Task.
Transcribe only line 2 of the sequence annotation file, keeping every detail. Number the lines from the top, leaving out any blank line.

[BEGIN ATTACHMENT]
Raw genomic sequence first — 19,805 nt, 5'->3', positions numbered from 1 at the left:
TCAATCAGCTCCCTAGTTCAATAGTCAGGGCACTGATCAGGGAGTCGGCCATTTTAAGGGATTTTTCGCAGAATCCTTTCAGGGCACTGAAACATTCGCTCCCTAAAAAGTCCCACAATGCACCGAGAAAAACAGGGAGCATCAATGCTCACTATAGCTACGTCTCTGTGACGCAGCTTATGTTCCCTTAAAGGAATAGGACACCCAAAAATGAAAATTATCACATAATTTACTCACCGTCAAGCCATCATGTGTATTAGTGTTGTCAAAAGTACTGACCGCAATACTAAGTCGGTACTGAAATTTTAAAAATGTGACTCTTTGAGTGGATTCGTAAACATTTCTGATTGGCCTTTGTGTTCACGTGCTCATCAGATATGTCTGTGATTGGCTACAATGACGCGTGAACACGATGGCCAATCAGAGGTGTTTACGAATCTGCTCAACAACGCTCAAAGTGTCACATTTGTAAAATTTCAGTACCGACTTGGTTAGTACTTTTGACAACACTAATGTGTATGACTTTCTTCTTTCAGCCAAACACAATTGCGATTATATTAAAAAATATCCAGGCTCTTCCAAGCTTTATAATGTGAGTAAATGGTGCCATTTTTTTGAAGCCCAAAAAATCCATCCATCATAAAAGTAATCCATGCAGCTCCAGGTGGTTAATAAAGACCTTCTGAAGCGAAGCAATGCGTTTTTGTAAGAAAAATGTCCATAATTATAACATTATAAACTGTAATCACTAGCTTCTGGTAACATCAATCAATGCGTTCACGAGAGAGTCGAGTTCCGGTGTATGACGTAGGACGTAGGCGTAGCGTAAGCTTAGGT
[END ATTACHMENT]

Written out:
TCAATCAGCTCCCTAGTTCAATAGTCAGGGCACTGATCAGGGAGTCGGCCATTTTAAGGGATTTTTCGCAGAATCCTTTCAGGGCACTGAAACATTCGCTCCCTAAAAAGTCCCACAATGCACCGAGAAAAACAGGGAGCATCAATGCTCACTATAGCTACGTCTCTGTGACGCAGCTTATGTTCCCTTAAAGGAATAGGACACCCAAAAATGAAAATTATCACATAATTTACTCACCGTCAAGCCATCATGTGTATTAGTGTTGTCAAAAGTACTGACCGCAATACTAAGTCGGTACTGAAATTTTAAAAATGTGACTCTTTGAGTGGATTCGTAAACATTTCTGATTGGCCTTTGTGTTCACGTGCTCATCAGATATGTCTGTGATTGGCTACAATGACGCGTGAACACGATGGCCAATCAGAGGTGTTTACGAATCTGCTCAACAACGCTCAAAGTGTCACATTTGTAAAATTTCAGTACCGACTTGGTTAGTACTTTTGACAACACTAATGTGTATGACTTTCTTCTTTCAGCCAAACACAATTGCGATTATATTAAAAAATATCCAGGCTCTTCCAAGCTTTATAATGTGAGTAAATGGTGCCATTTTTTTGAAGCCCAAAAAATCCATCCATCATAAAAGTAATCCATGCAGCTCCAGGTGGTTAATAAAGACCTTCTGAAGCGAAGCAATGCGTTTTTGTAAGAAAAATGTCCATAATTATAACATTATAAACTGTAATCACTAGCTTCTGGTAACATCAATCAATGCGTTCACGAGAGAGTCGAGTTCCGGTGTATGACGTAGGACGTAGGCGTAGCGTAAGCTTAGGT